Floss one tooth bird by bird

Bird with teeth

There is a much-beloved-among-writers book by Anne Lamott called Bird by Bird: Some Instructions on Writing and Life. It covers many of the challenges writers (and speakers) face, but the title is one of the most important parts to me. It reminds me of how to manage huge projects, like a novel. As I recall, the title stems from an incident in Lamott’s childhood. Her 10-yeard-old brother had, like students all over the world, put off doing a science project until the night before it was due. He sat at his desk freaking out over the huge task in front of him of writing a paper he had known about for three months in one night. Their father, himself a writer by profession, told him, “Bird by bird, buddy. Just take it bird by bird.”

Related to that is the common challenge of simply getting started. I am not alone in this. The world is filled with books on dealing with procrastination. (I have several of them; I will get around to reading them at some point.) Many of them miss the point, as I have mentioned in other posts–the challenge is not true procrastination, but juggling. It’s finding the “entry point” in the pattern.

That’s where the old advice to “floss one tooth” comes in. The idea actually relates to forming a new habit: the tinier the habit, the easier it is to establish. But combining “floss one tooth” with “bird by bird” helps me with writing, whether it’s for a blog post, a book, or a speech.

Here’s how it comes together

You have a idea you want to develop. It may be fuzzy. It may be overwhelming. You’re not sure where to start. It seems like a lot of work.

Pick one part of it. It can be at random. It doesn’t have to be the opening lines–that may be the worst place to start, although if it manages to get you started, no problem! (But recognize you are likely to lop it off later.) Give yourself permission to just write a paragraph. Think of it the way a sculptor does–at this point, it is just raw material that you are mounding up, like clay from which you will remove excess later. (I’m not a sculptor, but I know that you don’t try to polish clay at this stage.)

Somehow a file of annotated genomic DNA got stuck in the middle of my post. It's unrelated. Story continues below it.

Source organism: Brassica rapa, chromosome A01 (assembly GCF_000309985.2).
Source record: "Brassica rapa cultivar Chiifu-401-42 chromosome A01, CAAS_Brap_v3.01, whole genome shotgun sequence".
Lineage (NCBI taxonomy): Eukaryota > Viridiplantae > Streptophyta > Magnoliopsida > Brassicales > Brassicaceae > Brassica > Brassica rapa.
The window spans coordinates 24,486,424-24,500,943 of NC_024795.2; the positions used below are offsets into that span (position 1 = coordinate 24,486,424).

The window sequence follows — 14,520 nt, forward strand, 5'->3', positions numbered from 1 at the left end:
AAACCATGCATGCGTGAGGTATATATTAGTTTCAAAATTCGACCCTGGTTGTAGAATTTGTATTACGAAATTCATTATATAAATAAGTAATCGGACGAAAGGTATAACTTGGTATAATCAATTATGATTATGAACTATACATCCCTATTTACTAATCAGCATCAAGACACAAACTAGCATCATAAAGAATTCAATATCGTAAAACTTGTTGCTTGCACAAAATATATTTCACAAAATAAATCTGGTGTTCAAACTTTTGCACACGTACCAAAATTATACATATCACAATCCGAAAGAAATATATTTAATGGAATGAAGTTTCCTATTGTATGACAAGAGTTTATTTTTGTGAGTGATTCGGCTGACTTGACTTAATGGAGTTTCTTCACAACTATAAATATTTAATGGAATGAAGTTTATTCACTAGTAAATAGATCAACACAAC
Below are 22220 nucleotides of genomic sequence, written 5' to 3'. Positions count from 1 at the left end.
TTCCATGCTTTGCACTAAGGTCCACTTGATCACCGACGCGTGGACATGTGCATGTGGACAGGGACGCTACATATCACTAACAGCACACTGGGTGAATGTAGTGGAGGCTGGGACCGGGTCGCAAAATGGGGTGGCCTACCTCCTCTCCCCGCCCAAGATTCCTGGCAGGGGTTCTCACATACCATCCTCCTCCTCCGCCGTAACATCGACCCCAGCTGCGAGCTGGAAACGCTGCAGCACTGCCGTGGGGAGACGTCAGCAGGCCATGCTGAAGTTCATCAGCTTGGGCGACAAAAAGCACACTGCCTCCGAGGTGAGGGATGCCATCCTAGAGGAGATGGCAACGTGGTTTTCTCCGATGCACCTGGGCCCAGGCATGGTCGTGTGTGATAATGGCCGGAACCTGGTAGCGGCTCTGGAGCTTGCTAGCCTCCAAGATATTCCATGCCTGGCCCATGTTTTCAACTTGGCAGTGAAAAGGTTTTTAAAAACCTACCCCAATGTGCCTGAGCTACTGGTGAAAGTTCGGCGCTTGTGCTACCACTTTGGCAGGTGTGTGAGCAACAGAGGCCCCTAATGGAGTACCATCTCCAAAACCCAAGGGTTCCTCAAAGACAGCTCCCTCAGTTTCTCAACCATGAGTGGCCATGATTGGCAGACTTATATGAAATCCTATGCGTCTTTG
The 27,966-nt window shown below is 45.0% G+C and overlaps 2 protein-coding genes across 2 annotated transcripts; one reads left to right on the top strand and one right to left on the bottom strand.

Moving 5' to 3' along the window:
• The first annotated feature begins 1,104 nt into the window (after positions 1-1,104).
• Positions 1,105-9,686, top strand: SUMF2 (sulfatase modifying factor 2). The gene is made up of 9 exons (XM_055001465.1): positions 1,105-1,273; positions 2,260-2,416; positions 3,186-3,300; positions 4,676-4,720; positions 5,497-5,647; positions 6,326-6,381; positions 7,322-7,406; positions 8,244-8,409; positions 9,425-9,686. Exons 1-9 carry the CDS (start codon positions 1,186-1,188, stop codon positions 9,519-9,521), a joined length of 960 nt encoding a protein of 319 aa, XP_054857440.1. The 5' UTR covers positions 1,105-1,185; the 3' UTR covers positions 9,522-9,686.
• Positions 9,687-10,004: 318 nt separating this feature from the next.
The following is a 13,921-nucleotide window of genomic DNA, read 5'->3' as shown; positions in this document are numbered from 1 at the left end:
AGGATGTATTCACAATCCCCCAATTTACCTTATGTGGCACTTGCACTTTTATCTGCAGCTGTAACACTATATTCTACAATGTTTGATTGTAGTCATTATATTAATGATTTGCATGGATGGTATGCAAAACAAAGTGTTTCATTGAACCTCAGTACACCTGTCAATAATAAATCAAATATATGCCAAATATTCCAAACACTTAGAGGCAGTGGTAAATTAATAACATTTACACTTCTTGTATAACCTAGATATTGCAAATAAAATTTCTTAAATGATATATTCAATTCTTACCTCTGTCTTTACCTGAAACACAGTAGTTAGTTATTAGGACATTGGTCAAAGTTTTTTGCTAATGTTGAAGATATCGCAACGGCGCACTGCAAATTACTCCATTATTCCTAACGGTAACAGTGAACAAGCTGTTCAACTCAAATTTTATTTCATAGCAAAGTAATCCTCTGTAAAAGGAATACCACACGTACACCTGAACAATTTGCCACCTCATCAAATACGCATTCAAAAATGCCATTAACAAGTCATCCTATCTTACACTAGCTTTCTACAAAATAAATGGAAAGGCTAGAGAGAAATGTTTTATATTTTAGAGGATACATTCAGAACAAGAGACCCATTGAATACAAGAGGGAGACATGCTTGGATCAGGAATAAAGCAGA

When you finish that paragraph, if you want to stop, fine. You started. You have something to come back to. You can discard it, or you can continue it.

We all know, of course, that once you’ve bothered to get the floss out, you are likely to floss another tooth or two. It’s great when that happens. You may find yourself with a completed chapter, or (as in this case) a completed blog post. If not, though, you’ve gotten one tooth taken care of, one bird dealt with. When you come back to it, you have a place from which to continue.

It may not seem like much. But here’s yet another metaphor. Raindrops aren’t big, but on the other hand raindrops make oceans.

So pick a tooth. Floss it. After that, it’s tooth by tooth, bird by bird, keep your focus on one step at a time. Before long, you have an ocean. Or something like that.

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Author: Donn King

Donn King works with people who want to forge top-notch speaking skills to increase their influence and impact so they can advance their career or business. He is associate professor of communication studies at Pellissippi State Community College in Knoxville, Tennessee, as well as a speaker and writer. His background includes ministry, newspaper, radio, small magazines and other publications, as well as co-authoring a textbook and blogging.